Continuing form our previous entry, we see how Eugene recommended that Louis Dassy not get carried away by his zeal for archaeology. The point he makes is relevant to all of us in our multi-tasking society: do some of our activities take us away from the real focus where we should be placing the best of our time and energy?
I am not absolutely opposed to your accepting to be part of this commission, for the reasons I have alleged, but I request you very explicitly not to establish yourself as the mainspring of this commission and not to be more concerned than the rest about it functioning well. Indeed, to the contrary, due to the duties you have to fulfil and from which I cannot dispense you. I insist that you take a back seat and be on it for giving advice rather than being active.
If you depart from this rule of wisdom, it is I who say that you will soon be like insipid salt, “what if salt loses its flavor”, I say no more, it is up to you to meditate seriously on this text, so that you may be preserved from terrible consequences which all of us must dread.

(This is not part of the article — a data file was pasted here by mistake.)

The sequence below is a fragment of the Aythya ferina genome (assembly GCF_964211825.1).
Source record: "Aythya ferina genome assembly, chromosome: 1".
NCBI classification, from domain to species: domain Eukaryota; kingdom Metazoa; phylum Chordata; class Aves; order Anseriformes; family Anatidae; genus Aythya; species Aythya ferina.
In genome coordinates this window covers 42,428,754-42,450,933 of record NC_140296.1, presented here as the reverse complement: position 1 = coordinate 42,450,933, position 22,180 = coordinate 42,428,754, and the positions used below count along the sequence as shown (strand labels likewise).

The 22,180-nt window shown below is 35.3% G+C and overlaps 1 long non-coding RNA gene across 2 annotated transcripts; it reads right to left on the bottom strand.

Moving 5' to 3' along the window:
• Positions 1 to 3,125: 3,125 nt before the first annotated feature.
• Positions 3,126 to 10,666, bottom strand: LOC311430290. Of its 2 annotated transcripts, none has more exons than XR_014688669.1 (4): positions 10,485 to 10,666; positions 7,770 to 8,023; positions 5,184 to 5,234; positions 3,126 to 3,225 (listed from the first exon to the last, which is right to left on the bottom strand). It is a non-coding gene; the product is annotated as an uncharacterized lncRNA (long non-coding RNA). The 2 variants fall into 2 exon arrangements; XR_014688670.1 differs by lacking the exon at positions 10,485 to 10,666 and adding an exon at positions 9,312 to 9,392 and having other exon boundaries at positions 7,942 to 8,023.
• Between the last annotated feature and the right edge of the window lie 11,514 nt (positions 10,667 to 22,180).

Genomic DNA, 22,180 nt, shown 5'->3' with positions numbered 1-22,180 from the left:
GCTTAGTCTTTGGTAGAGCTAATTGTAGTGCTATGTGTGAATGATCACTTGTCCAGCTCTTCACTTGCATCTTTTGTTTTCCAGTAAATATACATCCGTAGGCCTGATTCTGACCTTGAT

Thus, even while remaining within the limits I have indicated to you, if you realize that your piety suffers therefrom, your zeal for the salvation of souls is lessening, that you experience some distaste for the great ministry that is proper and characteristic of your vocation, leave aside all the books of science and bury yourself more than ever in the only study that is strictly necessary wherein we are assured of not meeting with disappointment or deception.
Good-bye. my dear child, I am speaking to you as a father, as a superior, as a bishop. I have nothing further except to embrace you and bless you.
Letter to Father Louis Dassy, 29 March 1842, EO IX n 759